His name is Brett Evan. I won’t list his last name now, but when he was born, it was De Mont, like mine.
I sometimes wondered about that: what his new name was, what he looked like, what his personality would be like? I sometimes wondered where that little baby boy was, that my mother had given up for adoption so long ago?
We kids always knew about him. We just never knew him.
Do you watch television? I don’t watch much anymore. I find the programming too in your face offensive, gratuitously mean, and unnecessarily sad. I know personally how hard the folks in television work to please the audience, but in my day, shows were shooting for clean humor, smart story lines, and entertaining mysteries the whole family could watch together. My twins are sixteen, but nowadays, I still block half the stuff in the lineup. Its insulting.
Back then, at least they tried to honor the audience intelligence. Now, so much of what makes the airwaves, is about shame.
There is one show that I look forward to watching, and it just began a new season last sunday:
“Who Do You Think You Are?” on TLC.
Each hour highlights a celebrity exploring his/her family tree. According to TV Guide: In each episode, a star takes a globe-spanning journey of self-discovery to uncover the mysteries of his or her ancestral history. Their familial stories in turn shed light on events in American and world history.
I find every trek fascinating!
The premiere on March 5th profiled News Anchor Julie Chen.
That strong, independent woman, began her search believing she knew who she was, and from whom she had descended, but instead, Ms. Chen came out of her journey with a steady stream of enlightened tears of discovery, understanding and acknowledgment; a fuller understanding of who her ancestors were, why they made the choices they did, and how their lives impacted her life–which is vital I think, because we are all connected, and those connections matter.
I’ve spent much of my life longing for the individual members of my biological nuclear family, holding onto the bits and pieces I knew to be true; preserving them forever, as precious treasures. I had no illusions, or delusions, about who they were.
I knew about them, both the good and the bad.
In the end, I think that was beneficial. We need to understand where we came from, in order to better understand where we want to go.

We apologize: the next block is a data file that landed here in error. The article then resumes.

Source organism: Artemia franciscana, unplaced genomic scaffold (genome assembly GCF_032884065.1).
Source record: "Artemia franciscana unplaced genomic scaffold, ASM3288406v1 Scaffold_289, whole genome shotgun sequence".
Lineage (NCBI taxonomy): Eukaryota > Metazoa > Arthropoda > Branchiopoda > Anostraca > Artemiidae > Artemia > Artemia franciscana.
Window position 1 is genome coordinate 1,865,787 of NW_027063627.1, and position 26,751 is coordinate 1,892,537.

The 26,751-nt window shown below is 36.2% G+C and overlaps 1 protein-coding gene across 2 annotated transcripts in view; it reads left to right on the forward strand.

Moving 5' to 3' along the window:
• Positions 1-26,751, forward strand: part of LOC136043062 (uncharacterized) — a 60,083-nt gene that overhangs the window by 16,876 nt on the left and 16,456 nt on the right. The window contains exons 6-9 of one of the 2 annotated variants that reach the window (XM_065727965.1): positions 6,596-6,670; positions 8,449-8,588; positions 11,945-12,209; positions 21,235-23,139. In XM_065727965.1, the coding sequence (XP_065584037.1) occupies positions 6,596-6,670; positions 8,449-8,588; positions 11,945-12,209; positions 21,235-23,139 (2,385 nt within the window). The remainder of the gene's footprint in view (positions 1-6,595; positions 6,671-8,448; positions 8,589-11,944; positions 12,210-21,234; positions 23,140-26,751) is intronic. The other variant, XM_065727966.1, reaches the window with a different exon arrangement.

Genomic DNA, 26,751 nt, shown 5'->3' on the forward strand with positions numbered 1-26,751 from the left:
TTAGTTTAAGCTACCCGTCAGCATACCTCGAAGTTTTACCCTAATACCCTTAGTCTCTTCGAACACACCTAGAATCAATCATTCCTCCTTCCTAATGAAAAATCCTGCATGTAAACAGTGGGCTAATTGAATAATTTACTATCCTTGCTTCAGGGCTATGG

From the ages of 9-13, I lived in an LDS foster home. I was taught by the church members that our lineage is to be researched, documented, learned from. Valued.
In fact, I was given a Book of Remembrance when I was about ten, that I still possess today. Inside the burgundy covers, I pasted Primary awards, old photographs, a letter from my foster mother, and one page was dedicated entirely to a genealogical layout, I myself filled in, with the names and birth dates of my family members.
All of my siblings, whether I actually met them or not, were listed on that page. I was proud, possessive even, of my biological family.
I must admit though, I’m a bit sketchy on the exact dates of my younger siblings births; I was only physically around when the two oldest boys were born. For the birth of all the others? I was dropped here or there, to live with a relative or friend (or just someone who said yes for a month-or six), every time mama found herself pregnant and ready to deliver another baby. I only learned of the “new baby’s” existence, after the fact.
I’ve written some about my parents, grandparents and some about my kids too. Tonight, I thought I’d share a bit about those siblings.
I’m the oldest of seven. Three girls and four boys. I knew all of them at one point or another, but one. The middle child. He came after three of us were already here, and then three more came after him.
Confused yet? Ha!
Here’s the run down :
Renee Lynn 49 Sean Lewis 48 Timothy Mark 46 Travis Kent 45 Kasha 42 or 43 Tanya Lee (deceased) 40 this May Christopher Jason 37 or 38
Mama did tell me when I was a little girl, we had another brother. He came when I was about four and half years old. Mama’s fourth baby in four years! Daddy had skipped out once again, leaving her stranded in Orange County. Having ran home to her mother up in San Luis Obispo twice before (for the birth of Sean and Tim), she felt reaching out to her sister, Edna Lee, was the only option. Nena (that’s what we called her) took her in (and me and Sean and Timmy too)to live with her and my cousin Kendra.